“A platform was found from a company called Unity Population Health that, like the telehealth platform, did not require a patient portal account,” he continued. “The platform also removed the need for internet access for the patient.”
PrimaryOne Health deployed blood pressure cuffs that have a built-in cellular connection and automatically upload the results to a tracking system that has a feed into the patient’s chart. Through this platform, patients can be easily contacted via text message reminding them to do their reading and checking on them for issues they may be having.
A successful program
“The program has been a success, and has allowed PrimaryOne Health to add patients into the program, regardless of if they have a patient portal account, or regardless if they have an internet connection,” McGlade explained.
“Other groups considering telehealth should start with the billing and regulations, understand the need/demand, the barriers for the staff, and, most importantly, the barrier the patients may face,” he continued.
By late May 2020, PrimaryOne Health started to slowly and safely transition back to in-person visits to meet patient demand. The transition put a demand on the intake staff that directly impacted the telehealth visits.
As the staffing demand and staffing shortages increased, PrimaryOne Health moved to mostly in-person visits by November 2020. The transition back to in-person visits has resulted in the current practice of about 15% telehealth visits versus in-person.
“Presently, a similar version of the original telehealth visit exists,” McGlade noted. “Only established patients are seen via telehealth, and it is not required to complete any intake prior to the visit. We have been able to remove the intake process, but at the expense of having to limit the types of appointments we can provide with telehealth.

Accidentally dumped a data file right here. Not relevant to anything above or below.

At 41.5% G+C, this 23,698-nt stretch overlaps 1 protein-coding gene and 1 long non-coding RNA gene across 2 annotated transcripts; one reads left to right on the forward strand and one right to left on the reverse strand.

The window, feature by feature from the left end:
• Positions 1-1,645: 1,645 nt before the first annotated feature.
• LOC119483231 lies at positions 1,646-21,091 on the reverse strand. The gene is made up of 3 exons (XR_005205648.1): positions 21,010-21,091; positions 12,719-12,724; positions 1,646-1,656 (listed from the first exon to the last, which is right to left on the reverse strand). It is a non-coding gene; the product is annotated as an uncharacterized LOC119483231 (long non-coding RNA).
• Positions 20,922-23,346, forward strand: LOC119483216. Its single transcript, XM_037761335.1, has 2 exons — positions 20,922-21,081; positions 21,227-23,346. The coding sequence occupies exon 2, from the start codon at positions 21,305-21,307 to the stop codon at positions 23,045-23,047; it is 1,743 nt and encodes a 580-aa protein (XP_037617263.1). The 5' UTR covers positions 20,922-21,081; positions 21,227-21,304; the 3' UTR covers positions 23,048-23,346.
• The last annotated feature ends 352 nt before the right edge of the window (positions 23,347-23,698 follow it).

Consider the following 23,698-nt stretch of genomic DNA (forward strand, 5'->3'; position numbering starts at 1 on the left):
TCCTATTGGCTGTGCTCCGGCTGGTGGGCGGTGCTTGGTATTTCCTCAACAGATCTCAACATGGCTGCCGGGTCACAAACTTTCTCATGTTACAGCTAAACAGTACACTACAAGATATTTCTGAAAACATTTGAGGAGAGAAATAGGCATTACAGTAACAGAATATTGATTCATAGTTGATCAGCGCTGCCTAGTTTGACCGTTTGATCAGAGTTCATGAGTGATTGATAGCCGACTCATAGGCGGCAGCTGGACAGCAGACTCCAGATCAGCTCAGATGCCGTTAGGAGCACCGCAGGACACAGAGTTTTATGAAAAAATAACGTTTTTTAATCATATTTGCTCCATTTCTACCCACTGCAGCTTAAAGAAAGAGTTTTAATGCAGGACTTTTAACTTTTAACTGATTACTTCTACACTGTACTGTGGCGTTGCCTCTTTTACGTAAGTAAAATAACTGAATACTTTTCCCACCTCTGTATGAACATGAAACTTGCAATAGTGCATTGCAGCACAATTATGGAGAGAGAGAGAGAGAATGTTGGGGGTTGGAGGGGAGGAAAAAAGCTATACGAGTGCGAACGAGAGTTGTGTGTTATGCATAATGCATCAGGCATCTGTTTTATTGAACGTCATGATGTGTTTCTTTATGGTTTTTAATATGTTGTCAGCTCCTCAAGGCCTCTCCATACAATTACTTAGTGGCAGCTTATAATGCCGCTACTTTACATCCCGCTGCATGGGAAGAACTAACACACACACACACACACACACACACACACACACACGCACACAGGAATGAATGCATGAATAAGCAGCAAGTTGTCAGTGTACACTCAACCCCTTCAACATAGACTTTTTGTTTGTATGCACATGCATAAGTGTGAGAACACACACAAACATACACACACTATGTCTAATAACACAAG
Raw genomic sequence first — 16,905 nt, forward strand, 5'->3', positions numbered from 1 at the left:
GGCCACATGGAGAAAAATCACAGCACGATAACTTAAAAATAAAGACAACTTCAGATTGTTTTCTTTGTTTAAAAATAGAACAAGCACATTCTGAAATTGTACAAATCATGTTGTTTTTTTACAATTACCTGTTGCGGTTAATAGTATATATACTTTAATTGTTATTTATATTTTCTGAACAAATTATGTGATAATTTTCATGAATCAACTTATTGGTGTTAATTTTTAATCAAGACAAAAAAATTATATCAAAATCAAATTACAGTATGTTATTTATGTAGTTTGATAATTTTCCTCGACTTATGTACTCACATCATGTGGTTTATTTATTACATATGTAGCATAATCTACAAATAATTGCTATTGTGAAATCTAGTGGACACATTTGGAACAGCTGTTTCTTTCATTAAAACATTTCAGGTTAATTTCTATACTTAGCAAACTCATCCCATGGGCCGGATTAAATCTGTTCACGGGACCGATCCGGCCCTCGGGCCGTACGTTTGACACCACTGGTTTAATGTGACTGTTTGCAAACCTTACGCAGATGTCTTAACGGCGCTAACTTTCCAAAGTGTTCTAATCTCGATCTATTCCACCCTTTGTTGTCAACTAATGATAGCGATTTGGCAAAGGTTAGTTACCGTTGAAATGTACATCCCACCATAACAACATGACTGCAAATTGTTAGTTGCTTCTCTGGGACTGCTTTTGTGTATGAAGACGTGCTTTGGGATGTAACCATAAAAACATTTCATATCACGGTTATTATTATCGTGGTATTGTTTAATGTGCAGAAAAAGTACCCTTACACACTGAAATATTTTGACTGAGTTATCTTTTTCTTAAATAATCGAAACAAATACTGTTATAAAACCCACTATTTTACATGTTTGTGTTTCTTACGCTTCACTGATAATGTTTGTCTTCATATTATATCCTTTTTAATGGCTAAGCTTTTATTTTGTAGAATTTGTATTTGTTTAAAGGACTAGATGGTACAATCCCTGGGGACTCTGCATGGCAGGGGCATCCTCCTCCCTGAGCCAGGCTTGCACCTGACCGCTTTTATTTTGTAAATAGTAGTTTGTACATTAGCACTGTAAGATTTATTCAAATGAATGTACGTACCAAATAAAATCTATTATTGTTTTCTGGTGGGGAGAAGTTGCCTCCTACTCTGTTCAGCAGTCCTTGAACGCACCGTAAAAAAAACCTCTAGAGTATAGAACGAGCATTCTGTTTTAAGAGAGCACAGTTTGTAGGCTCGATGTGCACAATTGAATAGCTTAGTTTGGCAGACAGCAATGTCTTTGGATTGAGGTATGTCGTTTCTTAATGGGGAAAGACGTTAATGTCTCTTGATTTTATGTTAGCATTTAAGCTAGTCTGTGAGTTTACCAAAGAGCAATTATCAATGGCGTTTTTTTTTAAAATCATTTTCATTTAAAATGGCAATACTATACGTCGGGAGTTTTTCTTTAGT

“Today in the medical group, telehealth is a popular option with established practitioners who have a panel of patients,” he continued. “Someone who is seeing a full schedule four days per week is able to fill a fifth day with telehealth versus a practitioner doing the majority of telehealth. Telehealth has also become a way of helping with staffing issues.”
Still very popular
Some practitioners have been deployed without support staff with telehealth in ways that would not have been possible in the past. Additionally, telehealth is still a very popular option with the behavioral health team, whose members have become very savvy in the ways they deliver care to patients.
“As an FQHC, we must ensure we are looking out for patients’ barriers to care,” McGlade explained. “Removing our patient barriers by ensuring all can access telehealth outside of the portal, and any patient can join our remote patient monitoring program, has been vital to our ongoing efforts.
“Not all patients have a smartphone with Bluetooth, with the patient portal on it for a blood pressure machine,” he added. “By addressing the typical barriers globally, we can still interact with and treat the patient in ways that just make it easy for both the patient and our clinical staff.”